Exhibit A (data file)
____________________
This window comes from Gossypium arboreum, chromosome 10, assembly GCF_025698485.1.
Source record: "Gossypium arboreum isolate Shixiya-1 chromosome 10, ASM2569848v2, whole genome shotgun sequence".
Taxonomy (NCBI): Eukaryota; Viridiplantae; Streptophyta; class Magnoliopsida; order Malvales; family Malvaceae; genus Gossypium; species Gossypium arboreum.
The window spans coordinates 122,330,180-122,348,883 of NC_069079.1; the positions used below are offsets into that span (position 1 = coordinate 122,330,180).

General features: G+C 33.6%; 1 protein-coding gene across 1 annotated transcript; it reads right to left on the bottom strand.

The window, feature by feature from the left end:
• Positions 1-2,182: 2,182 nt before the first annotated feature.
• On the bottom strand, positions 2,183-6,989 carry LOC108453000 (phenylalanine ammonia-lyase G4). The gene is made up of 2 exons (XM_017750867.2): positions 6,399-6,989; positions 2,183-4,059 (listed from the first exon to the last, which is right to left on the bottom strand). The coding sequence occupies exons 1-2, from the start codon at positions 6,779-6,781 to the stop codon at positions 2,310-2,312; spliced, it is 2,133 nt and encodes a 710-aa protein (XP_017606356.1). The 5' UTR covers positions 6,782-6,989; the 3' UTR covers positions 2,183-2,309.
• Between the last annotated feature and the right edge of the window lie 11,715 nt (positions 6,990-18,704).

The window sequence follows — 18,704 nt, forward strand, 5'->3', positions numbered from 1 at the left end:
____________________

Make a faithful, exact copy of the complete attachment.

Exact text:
This window comes from Gossypium arboreum, chromosome 10, assembly GCF_025698485.1.
Source record: "Gossypium arboreum isolate Shixiya-1 chromosome 10, ASM2569848v2, whole genome shotgun sequence".
Taxonomy (NCBI): Eukaryota; Viridiplantae; Streptophyta; class Magnoliopsida; order Malvales; family Malvaceae; genus Gossypium; species Gossypium arboreum.
The window spans coordinates 122,330,180-122,348,883 of NC_069079.1; the positions used below are offsets into that span (position 1 = coordinate 122,330,180).

General features: G+C 33.6%; 1 protein-coding gene across 1 annotated transcript; it reads right to left on the bottom strand.

The window, feature by feature from the left end:
• Positions 1-2,182: 2,182 nt before the first annotated feature.
• On the bottom strand, positions 2,183-6,989 carry LOC108453000 (phenylalanine ammonia-lyase G4). The gene is made up of 2 exons (XM_017750867.2): positions 6,399-6,989; positions 2,183-4,059 (listed from the first exon to the last, which is right to left on the bottom strand). The coding sequence occupies exons 1-2, from the start codon at positions 6,779-6,781 to the stop codon at positions 2,310-2,312; spliced, it is 2,133 nt and encodes a 710-aa protein (XP_017606356.1). The 5' UTR covers positions 6,782-6,989; the 3' UTR covers positions 2,183-2,309.
• Between the last annotated feature and the right edge of the window lie 11,715 nt (positions 6,990-18,704).

The window sequence follows — 18,704 nt, forward strand, 5'->3', positions numbered from 1 at the left end: